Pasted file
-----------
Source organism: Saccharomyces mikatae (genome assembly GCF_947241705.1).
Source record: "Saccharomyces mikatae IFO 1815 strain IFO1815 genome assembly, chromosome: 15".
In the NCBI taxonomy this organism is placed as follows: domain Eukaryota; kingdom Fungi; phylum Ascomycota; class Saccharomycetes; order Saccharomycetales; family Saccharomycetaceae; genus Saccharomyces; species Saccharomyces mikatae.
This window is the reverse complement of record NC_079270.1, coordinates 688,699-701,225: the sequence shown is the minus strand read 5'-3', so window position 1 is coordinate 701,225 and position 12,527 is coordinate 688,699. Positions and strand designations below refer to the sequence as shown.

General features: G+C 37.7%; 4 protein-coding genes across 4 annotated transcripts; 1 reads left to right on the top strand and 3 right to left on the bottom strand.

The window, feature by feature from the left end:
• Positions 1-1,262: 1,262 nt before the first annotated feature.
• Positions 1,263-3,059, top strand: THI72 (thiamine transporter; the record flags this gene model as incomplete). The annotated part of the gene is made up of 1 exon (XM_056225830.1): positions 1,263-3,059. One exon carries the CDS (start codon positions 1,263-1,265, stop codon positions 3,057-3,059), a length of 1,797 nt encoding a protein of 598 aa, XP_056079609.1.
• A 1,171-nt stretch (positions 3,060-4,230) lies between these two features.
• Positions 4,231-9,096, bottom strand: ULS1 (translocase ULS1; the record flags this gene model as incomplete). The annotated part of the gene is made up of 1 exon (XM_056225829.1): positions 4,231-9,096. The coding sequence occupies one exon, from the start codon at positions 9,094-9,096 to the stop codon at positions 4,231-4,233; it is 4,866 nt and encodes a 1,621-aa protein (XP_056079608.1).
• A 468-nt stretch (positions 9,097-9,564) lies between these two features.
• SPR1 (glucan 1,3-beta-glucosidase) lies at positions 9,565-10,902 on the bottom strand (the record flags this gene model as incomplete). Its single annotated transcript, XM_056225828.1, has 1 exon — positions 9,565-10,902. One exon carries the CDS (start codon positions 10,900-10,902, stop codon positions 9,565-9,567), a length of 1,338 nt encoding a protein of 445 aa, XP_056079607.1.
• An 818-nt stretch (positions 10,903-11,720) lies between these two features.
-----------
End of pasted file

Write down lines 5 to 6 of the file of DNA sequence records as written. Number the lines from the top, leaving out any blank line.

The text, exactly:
General features: G+C 37.7%; 4 protein-coding genes across 4 annotated transcripts; 1 reads left to right on the top strand and 3 right to left on the bottom strand.

The window, feature by feature from the left end: